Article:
Analysis of Spatio-temporal Representations for Robust Footstep Recognition with Deep Residual Neural Networks
Journal: IEEE Transactions on Pattern Analysis and Machine Intelligence
Publication Date: 30 January, 2018
Learning the way people walk
Human gait is a valuable biometric and various vision systems are currently used to identify individuals by the way they walk. However, the utility of the data collected by cameras depends on the quality of visual access, strongly affected by various parameters of the surrounding scene.
Researchers at the University of Manchester have taken a different approach, focussing on non-intrusive gait recognition by monitoring the force exerted on the floor during a footstep cycle. This is challenging, because the features which distinguish the subtle variations from person to person are difficult to define. Instead, we use the raw data acquired from known users for training artificial neural network models, to identify someone who is unknown to the system, using gait features automatically extracted by the model.
In collaboration with the University of Madrid, we have validated this approach in the largest to date public footstep database, containing 20,000 footstep signals from more than 120 users, in 3 critical data-driven security scenarios: airport security checkpoints (smallest training set), workspace environments (medium training set) and home environments (largest training set). In the latter case we achieve 0.7% error, when the rates of false rejection and false acceptance are equal, which is 3.7 times better than the state-of-the-art. The methodology is now being developed to address the healthcare problem of markers for cognitive decline and onset of mental illness, by using raw footstep data from a wide-area floor sensor deployable in smart dwellings.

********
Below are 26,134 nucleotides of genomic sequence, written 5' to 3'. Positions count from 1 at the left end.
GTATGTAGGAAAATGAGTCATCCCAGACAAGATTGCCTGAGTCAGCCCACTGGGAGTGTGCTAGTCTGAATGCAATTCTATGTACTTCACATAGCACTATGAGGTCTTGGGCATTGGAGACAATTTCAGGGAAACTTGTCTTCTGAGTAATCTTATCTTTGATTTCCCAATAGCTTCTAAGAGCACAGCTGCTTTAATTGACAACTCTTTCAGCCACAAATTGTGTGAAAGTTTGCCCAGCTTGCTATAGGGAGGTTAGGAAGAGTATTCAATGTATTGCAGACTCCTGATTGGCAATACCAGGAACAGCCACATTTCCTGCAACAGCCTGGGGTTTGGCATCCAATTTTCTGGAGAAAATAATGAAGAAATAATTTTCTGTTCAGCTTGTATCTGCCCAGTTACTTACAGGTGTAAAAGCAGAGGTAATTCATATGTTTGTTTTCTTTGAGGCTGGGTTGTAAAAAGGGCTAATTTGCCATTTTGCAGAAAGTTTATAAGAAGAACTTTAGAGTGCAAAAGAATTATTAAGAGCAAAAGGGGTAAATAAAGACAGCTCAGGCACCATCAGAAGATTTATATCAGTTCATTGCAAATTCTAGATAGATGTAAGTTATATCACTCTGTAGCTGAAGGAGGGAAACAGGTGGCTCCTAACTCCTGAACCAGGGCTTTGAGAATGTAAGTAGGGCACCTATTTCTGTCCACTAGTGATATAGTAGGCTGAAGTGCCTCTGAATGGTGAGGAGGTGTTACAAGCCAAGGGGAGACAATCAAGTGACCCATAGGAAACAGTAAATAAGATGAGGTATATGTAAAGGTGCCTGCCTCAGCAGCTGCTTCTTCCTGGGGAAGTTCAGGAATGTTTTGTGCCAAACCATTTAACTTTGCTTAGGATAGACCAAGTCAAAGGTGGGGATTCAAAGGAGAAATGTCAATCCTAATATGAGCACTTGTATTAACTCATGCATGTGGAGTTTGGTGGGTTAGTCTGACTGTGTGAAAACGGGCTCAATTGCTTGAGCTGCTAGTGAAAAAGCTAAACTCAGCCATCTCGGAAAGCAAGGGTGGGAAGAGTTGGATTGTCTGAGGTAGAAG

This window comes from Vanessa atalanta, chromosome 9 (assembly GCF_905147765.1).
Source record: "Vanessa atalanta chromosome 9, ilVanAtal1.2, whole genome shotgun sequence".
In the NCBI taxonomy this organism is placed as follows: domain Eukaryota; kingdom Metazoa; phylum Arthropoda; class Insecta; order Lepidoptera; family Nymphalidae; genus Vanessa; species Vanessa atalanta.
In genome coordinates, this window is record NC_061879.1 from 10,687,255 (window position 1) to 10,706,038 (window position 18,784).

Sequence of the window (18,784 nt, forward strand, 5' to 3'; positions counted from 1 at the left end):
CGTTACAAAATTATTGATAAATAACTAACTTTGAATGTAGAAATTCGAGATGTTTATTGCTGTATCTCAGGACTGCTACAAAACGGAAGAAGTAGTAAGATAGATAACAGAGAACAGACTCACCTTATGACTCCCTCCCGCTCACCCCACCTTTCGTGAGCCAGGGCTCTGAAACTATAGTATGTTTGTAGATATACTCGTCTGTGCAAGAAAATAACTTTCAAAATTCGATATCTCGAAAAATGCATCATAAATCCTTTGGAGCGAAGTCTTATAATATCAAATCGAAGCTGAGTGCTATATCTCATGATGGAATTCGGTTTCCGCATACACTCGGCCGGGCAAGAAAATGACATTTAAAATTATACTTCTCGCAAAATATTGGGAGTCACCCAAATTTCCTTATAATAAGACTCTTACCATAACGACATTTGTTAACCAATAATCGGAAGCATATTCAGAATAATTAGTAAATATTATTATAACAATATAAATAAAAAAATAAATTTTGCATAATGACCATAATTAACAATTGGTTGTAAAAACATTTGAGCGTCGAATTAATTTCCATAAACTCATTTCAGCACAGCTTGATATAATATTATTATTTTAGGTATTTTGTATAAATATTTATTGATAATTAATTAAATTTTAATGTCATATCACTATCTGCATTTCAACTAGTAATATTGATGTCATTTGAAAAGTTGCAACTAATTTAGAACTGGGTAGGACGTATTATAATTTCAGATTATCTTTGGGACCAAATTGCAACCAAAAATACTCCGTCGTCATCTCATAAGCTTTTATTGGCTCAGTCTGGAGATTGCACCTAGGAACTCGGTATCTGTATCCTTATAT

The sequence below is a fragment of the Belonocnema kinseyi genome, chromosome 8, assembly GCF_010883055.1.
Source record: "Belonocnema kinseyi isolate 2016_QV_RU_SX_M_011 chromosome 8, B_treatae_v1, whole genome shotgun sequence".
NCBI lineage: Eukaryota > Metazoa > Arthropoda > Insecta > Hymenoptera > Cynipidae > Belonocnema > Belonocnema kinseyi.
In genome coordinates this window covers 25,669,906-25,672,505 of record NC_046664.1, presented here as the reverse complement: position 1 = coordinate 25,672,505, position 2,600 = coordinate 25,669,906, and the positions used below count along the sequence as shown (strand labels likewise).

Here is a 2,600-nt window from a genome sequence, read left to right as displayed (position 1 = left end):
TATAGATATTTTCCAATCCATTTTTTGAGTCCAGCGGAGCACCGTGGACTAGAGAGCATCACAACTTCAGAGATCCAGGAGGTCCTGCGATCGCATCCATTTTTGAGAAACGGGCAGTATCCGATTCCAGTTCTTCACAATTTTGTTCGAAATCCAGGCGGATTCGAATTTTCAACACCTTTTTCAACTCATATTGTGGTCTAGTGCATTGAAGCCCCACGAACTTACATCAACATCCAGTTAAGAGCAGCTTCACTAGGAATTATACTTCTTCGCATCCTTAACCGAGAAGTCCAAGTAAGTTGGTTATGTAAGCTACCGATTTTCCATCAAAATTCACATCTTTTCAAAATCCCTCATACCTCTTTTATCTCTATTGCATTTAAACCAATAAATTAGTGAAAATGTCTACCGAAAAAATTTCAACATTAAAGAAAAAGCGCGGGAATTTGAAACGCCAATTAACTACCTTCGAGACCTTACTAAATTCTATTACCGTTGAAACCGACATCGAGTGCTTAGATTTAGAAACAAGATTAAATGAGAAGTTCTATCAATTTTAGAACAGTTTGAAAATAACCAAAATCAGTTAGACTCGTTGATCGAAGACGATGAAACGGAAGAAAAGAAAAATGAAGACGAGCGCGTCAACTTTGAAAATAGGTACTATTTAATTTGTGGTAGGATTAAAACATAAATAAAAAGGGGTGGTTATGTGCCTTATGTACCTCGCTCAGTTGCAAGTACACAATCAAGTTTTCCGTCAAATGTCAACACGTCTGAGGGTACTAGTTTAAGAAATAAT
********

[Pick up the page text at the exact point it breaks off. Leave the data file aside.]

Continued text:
- Human gait is sensitive to the executive function of the brain and is unique to individuals. This specificity is enhanced by anatomical and psychological differences, but also by factors directly affecting the brain, such as ageing and mental illness.
- Fixed and wearable gait sensors complement each other. Floor sensors for gait can be made unobtrusive and affordable, thus useful for various biometric and healthcare scenarios.
- The main gait features distinguishing individuals from each other, or identifying change in a health condition, are difficult to define in a simple way. Artificial Intelligence and Machine Learning are particularly suitable for processing gait sensor signals, because the significant features can be automatically extracted from the sensor data.